Fatigue and humbleness

During the last two or three weeks, as the lockdown was gradually being lifted, I started feeling more and more tired. Monday this week was the worst. I came home from work mentally exhausted. I usually enjoy spending time with my kids after dinner, but I felt I didn’t have the energy to engage in any conversation and even less any activity with anyone. I felt my brain was saturated, and every new piece of information about what needed to be done or any question where a choice needed to be made felt like an insult. This feeling continued throughout the whole week, and I was trying my best to keep up with my days, but by nine o’clock in the evening I was ready to go to bed.

This tiredness was dragging me down into a spiral of negativity with its good old broken record of everything I ‘lack’ and regret playing in the back of my head. Luckily, Thursday, as I was dragging myself through the day, a quote from Darkness by David Whyte came to my mind :”When your eyes are tired, the world is tired also”. So I asked myself : why am I so tired and why am I being so negative…again?

I believe that we have an infinite source of energy and love inside ourselves if we only learn to apply them skilfully. Ever since I have been studying yoga, I try to follow what I see as the main principles of Karma yoga which are acting with clear and pure intentions and let go of any expectation by offering my actions to something bigger than me.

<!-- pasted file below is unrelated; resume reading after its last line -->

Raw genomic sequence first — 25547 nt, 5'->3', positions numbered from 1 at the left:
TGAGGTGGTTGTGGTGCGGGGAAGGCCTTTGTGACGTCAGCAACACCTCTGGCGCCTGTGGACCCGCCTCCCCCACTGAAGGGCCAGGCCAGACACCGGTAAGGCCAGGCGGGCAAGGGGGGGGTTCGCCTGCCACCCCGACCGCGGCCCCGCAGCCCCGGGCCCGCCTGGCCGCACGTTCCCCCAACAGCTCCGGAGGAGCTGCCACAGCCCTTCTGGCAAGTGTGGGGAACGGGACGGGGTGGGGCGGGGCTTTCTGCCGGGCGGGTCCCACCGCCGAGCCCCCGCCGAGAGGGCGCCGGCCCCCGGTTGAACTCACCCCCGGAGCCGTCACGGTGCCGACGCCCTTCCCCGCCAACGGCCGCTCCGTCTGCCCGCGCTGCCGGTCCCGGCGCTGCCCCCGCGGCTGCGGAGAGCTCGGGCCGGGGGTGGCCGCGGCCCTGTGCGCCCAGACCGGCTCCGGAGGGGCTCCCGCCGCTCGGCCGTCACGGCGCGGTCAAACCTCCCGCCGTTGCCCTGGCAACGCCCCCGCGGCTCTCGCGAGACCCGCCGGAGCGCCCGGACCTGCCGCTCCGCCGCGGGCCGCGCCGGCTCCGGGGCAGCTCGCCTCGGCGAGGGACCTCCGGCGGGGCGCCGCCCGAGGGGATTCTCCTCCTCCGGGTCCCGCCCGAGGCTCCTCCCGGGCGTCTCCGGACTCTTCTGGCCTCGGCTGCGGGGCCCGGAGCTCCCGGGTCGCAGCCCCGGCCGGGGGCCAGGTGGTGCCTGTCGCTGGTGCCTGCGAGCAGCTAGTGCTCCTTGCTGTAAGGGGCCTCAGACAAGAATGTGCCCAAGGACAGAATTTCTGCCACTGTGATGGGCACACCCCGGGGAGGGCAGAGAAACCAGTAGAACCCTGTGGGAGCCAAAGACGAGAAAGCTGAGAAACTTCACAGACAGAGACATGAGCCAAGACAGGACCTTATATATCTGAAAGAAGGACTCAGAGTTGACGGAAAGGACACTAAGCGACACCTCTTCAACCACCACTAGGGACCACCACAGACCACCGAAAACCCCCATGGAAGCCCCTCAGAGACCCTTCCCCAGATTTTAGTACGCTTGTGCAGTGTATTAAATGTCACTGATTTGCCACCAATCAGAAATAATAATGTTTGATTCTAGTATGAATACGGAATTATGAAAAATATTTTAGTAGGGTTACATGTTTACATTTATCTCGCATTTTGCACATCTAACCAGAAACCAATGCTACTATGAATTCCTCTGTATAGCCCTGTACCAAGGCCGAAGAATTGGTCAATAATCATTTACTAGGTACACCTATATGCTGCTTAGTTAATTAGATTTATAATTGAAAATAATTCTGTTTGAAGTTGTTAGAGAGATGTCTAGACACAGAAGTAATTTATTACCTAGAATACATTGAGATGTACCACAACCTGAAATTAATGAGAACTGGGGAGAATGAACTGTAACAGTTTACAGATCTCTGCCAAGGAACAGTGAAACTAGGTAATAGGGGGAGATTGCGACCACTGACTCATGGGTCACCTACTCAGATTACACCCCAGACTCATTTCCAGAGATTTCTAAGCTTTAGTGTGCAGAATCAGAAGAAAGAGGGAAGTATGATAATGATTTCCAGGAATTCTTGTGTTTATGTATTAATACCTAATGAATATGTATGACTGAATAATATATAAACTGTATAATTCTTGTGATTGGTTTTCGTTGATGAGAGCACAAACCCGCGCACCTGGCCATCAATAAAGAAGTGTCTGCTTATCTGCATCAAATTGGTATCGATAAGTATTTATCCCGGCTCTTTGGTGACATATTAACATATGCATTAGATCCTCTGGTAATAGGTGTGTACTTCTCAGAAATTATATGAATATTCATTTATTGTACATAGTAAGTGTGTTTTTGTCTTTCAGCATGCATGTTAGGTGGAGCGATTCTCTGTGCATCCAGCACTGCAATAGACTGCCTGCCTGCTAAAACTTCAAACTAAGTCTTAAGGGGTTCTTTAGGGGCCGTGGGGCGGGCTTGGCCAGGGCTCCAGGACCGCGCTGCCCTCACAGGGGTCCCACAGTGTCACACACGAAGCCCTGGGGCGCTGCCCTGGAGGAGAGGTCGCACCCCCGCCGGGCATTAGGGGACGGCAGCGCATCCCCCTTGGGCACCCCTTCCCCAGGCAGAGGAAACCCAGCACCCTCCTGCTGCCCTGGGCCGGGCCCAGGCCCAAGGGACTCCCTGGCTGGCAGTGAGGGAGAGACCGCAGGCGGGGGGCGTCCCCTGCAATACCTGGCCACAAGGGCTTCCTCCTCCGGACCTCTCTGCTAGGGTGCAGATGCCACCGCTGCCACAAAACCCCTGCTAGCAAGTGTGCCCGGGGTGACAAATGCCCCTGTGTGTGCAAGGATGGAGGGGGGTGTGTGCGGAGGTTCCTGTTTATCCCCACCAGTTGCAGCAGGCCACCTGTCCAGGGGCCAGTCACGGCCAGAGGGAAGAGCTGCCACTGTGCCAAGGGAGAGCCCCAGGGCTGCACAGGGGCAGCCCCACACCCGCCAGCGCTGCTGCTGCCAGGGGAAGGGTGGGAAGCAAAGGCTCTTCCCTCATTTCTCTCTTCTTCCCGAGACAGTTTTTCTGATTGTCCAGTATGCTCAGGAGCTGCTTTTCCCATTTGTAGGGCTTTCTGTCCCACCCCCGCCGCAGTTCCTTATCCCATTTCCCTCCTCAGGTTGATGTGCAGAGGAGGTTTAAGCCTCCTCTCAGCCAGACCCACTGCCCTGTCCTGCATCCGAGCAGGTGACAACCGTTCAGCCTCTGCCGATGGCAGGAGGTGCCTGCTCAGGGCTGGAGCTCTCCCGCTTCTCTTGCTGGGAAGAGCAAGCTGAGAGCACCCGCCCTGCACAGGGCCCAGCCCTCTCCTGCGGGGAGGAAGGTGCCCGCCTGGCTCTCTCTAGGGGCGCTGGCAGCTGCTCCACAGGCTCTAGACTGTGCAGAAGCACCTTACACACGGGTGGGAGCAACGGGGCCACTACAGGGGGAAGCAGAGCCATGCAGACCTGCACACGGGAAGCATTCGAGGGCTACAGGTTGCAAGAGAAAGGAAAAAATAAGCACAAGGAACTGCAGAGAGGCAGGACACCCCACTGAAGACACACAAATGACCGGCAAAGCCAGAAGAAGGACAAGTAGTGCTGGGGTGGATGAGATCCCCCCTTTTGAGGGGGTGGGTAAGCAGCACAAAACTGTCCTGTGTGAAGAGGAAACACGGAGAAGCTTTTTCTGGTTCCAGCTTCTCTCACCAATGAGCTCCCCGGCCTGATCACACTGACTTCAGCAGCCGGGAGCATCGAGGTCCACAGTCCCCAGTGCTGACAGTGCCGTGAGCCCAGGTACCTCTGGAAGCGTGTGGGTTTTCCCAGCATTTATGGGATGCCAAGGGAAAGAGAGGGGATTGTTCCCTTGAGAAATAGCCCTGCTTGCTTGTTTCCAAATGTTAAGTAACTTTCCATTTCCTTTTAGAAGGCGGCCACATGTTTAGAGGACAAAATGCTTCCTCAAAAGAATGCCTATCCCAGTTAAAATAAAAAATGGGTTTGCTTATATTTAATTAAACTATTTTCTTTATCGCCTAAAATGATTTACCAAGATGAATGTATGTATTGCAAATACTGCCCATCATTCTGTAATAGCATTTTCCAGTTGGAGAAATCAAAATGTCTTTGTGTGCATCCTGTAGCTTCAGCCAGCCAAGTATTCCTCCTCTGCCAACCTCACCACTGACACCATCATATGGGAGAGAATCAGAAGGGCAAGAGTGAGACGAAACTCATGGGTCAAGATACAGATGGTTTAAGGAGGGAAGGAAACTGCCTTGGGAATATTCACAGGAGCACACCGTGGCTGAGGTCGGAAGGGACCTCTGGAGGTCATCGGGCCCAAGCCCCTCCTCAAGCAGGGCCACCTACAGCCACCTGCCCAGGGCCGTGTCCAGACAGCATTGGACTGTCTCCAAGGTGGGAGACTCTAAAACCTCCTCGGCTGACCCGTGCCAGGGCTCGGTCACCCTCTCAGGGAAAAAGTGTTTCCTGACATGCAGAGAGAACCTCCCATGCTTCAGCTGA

This morning, as I started my sadhana, I asked for guidance. I now have enough introspect to know when I am going down in the spiral of negativity, and I was asking for some support. What came to my mind was the word “humbleness”. Be humble, was the message I heard. I have heard this word from my teacher many times before. Every time I meet him, he encourages us to be humble. I have always interpreted it as in our interactions with other people and other living beings, but today, I found another sense to it.

My mind is always taking over. I am always wondering what I should do next. I am always thinking. But, through my sadhana, I am practicing to gradually tame my mind so I can listen to a deeper voice, the voice that is connected to the bigger picture. This is where the humbleness comes in. If I keep my ego in check, my mind will calm down, and I will be able to listen to what is important. I will be guided. I don’t have to push anything, I don’t have to do anything other than slow down and allow.

I believe that when we manage to listen to this deeper voice, our actions come from a calmer and clearer place and they require less energy. We act out of love and not out of fear or anger. We act out of spontaneity, the spontaneity of the soul. So what do I need to do? I need to keep going. I need to keep doing my sadhana, and keep reminding myself that if I want to achieve real peace and contentment, I need to keep going inwards. I keep staying in the surface, wanting to find answers in the practical world when I know and have experienced over and over again that what I see out there is nothing else than the result of my own perceptions, my own state of mind. If I keep working with my inner world, I will be more skilful and useful in the outer world.